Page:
Former Kansas City Chiefs safety Husain Abdullah confirmed his retirement from the National Football League on Monday, citing health concerns after suffering the fifth concussion of his career.
The 30-year-old, who was a free agent, announced his decision in a statement on one of his social media accounts.
“There are numerous deciding factors in my decision, with personal health being foremost,” Abdullah wrote.
“Sitting for five weeks last year after suffering the fifth concussion of my career, I had a lot to contemplate. My goals moving forward are to be of benefit to my family, my community, my country and hopefully the world. Having a sound mind will be vital in accomplishing these goals.”
Abdullah played four seasons with the Minnesota Vikings before joining the Chiefs in 2013.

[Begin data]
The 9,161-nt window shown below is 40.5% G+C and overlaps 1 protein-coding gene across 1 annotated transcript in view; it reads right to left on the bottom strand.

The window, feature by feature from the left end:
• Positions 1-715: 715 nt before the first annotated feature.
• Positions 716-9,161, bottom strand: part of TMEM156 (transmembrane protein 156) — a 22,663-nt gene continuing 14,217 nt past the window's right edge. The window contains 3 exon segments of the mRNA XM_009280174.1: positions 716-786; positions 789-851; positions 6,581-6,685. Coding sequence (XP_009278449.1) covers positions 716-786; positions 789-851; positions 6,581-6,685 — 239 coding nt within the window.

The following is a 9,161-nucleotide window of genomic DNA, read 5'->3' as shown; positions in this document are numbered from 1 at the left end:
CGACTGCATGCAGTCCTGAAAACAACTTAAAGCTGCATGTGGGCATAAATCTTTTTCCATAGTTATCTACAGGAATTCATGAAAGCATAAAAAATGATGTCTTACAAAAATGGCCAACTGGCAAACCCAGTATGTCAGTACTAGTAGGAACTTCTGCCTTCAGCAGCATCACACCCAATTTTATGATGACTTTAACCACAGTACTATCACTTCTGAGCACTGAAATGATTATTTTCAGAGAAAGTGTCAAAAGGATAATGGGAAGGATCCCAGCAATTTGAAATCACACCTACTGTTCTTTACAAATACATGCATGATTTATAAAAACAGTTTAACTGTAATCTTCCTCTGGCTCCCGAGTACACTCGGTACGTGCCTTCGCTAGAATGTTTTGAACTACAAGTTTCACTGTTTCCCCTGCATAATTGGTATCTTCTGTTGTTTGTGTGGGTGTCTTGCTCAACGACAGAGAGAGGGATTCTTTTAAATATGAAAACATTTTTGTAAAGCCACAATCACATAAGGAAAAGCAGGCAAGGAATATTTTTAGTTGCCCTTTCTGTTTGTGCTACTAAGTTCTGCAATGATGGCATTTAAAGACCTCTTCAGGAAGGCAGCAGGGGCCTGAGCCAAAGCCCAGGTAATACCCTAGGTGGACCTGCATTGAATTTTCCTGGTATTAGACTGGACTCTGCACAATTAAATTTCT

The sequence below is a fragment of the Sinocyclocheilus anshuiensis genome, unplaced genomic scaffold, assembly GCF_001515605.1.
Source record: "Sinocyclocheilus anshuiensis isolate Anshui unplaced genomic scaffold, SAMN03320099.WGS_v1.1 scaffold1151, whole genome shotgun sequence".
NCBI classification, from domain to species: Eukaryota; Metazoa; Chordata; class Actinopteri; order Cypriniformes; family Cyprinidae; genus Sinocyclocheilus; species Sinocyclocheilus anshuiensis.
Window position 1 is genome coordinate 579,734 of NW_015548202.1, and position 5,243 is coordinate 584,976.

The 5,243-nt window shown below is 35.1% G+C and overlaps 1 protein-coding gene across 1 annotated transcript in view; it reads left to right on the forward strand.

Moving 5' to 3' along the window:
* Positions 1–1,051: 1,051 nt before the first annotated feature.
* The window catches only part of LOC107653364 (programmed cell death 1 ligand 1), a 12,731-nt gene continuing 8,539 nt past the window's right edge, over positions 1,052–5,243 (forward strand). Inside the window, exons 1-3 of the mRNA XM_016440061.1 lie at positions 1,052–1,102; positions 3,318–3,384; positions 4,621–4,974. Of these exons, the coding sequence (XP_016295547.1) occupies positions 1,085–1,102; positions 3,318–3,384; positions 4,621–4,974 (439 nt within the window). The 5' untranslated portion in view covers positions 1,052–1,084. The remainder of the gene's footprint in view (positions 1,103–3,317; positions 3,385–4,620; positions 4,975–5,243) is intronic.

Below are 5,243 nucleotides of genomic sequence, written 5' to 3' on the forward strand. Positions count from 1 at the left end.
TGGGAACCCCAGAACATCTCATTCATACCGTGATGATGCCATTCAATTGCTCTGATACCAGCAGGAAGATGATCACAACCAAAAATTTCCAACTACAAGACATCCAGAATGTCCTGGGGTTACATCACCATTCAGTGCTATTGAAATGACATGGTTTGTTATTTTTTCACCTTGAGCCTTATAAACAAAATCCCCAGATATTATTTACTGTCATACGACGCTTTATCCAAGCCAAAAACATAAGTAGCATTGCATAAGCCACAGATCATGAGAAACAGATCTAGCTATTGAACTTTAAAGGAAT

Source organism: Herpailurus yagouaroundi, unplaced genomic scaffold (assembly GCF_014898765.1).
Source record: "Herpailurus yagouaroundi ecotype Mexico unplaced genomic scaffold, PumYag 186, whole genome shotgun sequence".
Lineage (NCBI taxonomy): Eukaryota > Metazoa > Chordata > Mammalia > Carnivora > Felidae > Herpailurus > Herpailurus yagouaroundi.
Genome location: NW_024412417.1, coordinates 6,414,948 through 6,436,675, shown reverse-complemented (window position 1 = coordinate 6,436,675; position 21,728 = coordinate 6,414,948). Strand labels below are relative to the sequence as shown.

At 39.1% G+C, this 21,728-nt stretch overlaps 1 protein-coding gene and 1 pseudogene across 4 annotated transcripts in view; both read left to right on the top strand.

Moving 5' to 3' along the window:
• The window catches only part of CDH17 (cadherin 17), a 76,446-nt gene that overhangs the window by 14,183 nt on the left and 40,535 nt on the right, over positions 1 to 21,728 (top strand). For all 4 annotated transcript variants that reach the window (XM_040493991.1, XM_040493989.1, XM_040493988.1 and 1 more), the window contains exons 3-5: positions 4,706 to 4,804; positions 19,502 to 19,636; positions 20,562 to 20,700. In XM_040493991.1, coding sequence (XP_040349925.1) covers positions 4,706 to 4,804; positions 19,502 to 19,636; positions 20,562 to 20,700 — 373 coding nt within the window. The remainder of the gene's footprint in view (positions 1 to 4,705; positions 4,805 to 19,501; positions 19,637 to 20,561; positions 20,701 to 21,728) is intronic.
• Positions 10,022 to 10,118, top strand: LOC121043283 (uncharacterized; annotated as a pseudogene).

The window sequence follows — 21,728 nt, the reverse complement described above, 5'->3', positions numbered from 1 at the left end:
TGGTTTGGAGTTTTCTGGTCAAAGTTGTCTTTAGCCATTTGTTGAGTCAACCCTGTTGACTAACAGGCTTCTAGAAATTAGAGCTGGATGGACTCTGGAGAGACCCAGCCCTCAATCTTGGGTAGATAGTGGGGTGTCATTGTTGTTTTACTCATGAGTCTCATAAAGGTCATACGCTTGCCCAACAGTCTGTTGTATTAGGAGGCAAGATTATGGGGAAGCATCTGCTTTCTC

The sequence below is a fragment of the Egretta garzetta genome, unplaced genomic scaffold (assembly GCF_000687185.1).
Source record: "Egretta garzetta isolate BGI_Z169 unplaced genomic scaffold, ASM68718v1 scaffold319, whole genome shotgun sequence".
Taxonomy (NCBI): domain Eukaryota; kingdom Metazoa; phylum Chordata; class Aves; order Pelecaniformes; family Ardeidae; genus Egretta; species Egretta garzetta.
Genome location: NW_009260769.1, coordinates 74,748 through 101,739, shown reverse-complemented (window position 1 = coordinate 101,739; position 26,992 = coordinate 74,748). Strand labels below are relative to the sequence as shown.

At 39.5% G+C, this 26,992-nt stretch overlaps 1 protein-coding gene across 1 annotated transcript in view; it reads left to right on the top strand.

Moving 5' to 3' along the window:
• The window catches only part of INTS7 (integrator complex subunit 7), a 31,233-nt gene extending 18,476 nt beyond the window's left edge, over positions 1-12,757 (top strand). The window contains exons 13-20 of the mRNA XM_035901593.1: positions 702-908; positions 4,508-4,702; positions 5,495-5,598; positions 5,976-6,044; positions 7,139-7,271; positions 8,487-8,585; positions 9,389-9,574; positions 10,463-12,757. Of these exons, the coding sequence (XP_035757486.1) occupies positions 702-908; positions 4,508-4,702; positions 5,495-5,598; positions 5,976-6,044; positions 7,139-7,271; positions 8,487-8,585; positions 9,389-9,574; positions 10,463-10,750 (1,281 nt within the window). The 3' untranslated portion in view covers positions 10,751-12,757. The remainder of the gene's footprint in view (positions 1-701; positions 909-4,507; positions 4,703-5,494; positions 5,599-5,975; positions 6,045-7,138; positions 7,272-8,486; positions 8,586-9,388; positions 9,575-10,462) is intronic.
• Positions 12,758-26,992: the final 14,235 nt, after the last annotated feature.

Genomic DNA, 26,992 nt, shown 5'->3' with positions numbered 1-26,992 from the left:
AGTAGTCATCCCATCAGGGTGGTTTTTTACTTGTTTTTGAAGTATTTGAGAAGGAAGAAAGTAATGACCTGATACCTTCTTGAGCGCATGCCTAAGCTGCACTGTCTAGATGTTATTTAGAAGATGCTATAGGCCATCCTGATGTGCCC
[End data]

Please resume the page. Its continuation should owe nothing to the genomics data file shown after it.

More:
In seven seasons, he made 289 tackles in 97 games with six interceptions and two touchdowns.
Abdullah, a devout Muslim, interrupted his career in 2012 to make a pilgrimage to Mecca during the Hajj. He was signed by the Chiefs the following year.
“The three years I spent playing for KC may have been the most enjoyable football experience in my entire life. Thank you,” Abdullah wrote on Instagram.
Abdullah’s retirement comes against a backdrop of ongoing concern over concussions in the NFL. In April last year, the NFL agreed to settle a lawsuit and pay $765 million to about 5,000 former players over health claims linked to concussion and head injury.